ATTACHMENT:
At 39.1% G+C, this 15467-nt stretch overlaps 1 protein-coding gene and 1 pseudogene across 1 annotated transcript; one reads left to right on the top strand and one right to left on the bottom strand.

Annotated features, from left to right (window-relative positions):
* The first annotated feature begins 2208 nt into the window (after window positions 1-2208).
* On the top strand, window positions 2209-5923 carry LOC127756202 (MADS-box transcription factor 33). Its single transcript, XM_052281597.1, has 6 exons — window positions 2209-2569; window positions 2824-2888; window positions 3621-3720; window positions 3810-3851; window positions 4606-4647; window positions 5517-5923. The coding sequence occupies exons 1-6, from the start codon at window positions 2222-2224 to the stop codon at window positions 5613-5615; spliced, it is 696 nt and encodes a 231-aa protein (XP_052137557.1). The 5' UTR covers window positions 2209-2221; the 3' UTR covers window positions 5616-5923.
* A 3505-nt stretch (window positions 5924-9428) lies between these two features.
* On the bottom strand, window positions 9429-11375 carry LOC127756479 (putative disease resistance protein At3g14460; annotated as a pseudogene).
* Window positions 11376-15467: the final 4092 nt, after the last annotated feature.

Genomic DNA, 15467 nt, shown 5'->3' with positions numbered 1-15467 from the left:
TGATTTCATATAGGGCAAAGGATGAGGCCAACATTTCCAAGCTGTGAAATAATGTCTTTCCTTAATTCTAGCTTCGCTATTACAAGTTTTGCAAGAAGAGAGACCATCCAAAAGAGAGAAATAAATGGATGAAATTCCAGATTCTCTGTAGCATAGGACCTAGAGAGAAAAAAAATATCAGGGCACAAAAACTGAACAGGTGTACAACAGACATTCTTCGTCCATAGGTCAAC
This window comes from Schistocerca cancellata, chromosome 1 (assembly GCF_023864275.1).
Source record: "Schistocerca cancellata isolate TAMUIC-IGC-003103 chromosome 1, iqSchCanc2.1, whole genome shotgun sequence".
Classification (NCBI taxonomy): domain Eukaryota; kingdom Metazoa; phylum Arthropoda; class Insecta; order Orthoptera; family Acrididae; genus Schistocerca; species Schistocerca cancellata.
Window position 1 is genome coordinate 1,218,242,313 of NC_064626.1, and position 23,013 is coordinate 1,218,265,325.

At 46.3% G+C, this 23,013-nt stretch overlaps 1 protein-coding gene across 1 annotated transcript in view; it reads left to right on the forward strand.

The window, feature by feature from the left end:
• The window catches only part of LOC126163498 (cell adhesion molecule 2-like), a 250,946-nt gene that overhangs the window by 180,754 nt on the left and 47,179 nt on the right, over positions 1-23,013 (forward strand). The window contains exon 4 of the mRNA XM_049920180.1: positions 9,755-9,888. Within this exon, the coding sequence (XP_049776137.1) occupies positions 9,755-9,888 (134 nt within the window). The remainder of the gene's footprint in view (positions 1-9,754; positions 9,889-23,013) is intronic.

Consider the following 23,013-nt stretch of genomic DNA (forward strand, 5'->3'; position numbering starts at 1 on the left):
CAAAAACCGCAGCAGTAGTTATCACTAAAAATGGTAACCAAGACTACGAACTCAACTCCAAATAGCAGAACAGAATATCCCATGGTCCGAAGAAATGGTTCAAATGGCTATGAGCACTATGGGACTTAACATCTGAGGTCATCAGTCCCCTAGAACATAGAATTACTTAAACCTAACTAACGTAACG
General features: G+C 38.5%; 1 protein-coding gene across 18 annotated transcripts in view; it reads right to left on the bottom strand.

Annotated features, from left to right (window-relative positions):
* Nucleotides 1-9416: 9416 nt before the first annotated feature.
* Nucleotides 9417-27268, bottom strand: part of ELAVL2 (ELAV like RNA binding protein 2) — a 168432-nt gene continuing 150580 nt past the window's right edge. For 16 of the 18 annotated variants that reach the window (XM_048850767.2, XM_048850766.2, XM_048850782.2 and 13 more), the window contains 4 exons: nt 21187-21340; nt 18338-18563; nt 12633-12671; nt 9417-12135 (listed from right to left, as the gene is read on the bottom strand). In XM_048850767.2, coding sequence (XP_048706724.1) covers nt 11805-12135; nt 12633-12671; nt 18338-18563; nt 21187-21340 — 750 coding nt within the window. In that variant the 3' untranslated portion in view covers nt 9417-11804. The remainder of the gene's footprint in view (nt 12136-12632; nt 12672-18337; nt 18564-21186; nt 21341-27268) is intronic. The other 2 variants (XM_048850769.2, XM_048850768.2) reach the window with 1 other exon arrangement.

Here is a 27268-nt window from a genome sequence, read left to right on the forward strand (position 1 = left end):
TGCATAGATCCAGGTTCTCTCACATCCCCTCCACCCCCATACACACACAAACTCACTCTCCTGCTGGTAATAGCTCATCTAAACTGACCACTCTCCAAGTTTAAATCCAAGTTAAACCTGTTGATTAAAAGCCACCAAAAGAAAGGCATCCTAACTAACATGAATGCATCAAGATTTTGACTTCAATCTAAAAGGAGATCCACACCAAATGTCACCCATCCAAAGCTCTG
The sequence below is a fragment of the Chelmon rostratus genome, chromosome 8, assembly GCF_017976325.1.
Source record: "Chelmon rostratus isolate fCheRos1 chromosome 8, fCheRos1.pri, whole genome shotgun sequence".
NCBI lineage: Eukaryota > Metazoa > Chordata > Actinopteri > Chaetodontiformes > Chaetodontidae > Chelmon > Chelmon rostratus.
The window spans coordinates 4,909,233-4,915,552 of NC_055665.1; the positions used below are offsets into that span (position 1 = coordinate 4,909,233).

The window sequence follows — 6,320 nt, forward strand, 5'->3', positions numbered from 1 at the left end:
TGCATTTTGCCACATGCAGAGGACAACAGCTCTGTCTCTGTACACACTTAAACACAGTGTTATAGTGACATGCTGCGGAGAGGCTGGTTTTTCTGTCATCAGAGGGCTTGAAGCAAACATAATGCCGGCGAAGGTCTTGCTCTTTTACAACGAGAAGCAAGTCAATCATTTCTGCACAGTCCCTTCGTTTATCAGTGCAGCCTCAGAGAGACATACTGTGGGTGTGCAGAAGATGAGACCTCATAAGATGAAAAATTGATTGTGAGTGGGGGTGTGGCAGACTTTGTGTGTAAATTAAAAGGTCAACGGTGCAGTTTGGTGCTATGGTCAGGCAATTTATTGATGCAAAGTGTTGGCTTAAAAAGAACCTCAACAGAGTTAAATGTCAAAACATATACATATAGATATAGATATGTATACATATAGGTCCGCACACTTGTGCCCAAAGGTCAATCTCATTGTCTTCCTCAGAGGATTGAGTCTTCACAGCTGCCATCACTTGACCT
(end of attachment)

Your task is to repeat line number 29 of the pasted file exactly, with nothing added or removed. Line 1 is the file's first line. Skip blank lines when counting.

The window sequence follows — 6,320 nt, forward strand, 5'->3', positions numbered from 1 at the left end: